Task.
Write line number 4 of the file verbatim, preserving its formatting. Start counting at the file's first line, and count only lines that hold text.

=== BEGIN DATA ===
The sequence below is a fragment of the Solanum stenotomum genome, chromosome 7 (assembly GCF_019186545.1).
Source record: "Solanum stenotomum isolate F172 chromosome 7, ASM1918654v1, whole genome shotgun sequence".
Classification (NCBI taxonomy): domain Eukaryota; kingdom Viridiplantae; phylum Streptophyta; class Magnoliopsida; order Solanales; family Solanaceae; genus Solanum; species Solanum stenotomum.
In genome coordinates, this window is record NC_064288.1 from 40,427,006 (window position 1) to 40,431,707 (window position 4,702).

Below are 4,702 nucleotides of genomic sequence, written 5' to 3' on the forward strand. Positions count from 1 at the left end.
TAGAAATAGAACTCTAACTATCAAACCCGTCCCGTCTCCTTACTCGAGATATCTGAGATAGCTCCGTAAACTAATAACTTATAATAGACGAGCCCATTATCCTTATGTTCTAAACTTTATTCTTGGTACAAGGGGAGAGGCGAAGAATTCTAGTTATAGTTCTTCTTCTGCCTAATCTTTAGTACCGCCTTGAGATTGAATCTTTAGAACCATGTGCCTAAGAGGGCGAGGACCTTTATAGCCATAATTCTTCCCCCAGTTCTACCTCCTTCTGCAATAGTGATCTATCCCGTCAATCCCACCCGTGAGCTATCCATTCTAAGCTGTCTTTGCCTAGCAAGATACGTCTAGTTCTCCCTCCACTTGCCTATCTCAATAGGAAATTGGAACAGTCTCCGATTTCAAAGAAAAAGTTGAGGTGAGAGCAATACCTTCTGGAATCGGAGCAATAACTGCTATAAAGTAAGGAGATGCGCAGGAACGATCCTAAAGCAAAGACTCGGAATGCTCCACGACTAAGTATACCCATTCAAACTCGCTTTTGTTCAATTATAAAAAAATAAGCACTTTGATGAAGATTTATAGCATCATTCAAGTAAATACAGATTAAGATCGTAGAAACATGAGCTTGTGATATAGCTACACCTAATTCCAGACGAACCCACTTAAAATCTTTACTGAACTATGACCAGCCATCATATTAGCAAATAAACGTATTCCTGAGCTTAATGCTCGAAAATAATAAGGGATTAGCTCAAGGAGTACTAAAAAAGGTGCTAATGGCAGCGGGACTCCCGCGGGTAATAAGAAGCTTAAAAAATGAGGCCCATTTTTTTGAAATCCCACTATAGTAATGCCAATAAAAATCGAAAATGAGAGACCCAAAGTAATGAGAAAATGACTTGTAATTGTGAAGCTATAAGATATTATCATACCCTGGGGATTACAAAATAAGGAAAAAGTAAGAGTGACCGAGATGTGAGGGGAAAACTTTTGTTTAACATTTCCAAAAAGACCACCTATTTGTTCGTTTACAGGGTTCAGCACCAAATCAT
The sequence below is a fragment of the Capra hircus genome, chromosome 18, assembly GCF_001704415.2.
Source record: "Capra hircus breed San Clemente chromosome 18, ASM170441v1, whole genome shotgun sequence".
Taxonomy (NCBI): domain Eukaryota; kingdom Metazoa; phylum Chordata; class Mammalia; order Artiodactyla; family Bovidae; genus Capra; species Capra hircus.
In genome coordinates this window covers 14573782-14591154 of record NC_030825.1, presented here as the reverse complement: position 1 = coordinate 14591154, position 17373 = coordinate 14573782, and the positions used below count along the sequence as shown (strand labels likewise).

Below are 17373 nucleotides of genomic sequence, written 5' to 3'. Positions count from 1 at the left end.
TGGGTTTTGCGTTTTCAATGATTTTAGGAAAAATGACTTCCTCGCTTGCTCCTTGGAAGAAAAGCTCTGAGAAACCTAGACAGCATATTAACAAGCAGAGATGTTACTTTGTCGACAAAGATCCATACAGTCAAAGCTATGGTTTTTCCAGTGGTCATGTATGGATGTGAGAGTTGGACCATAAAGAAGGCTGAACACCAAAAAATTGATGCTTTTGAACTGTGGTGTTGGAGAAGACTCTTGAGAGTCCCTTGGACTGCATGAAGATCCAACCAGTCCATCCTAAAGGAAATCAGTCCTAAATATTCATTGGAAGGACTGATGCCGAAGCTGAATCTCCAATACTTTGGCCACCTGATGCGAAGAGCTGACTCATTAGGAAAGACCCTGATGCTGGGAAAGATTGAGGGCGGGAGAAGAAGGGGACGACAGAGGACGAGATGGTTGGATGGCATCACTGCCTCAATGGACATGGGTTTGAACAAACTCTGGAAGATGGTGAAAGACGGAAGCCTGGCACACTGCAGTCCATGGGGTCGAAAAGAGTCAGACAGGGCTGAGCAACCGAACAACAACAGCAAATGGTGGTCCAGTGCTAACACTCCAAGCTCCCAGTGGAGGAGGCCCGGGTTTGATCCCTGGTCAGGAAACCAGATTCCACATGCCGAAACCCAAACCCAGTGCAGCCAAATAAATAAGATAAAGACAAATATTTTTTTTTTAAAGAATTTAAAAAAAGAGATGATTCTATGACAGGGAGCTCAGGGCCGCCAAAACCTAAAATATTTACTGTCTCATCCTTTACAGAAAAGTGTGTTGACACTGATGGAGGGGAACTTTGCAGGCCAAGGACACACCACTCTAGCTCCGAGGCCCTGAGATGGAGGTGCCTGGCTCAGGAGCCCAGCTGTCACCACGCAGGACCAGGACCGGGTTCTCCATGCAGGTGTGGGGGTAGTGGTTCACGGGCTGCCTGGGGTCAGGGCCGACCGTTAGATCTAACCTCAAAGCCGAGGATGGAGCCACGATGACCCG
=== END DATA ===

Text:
In genome coordinates, this window is record NC_064288.1 from 40,427,006 (window position 1) to 40,431,707 (window position 4,702).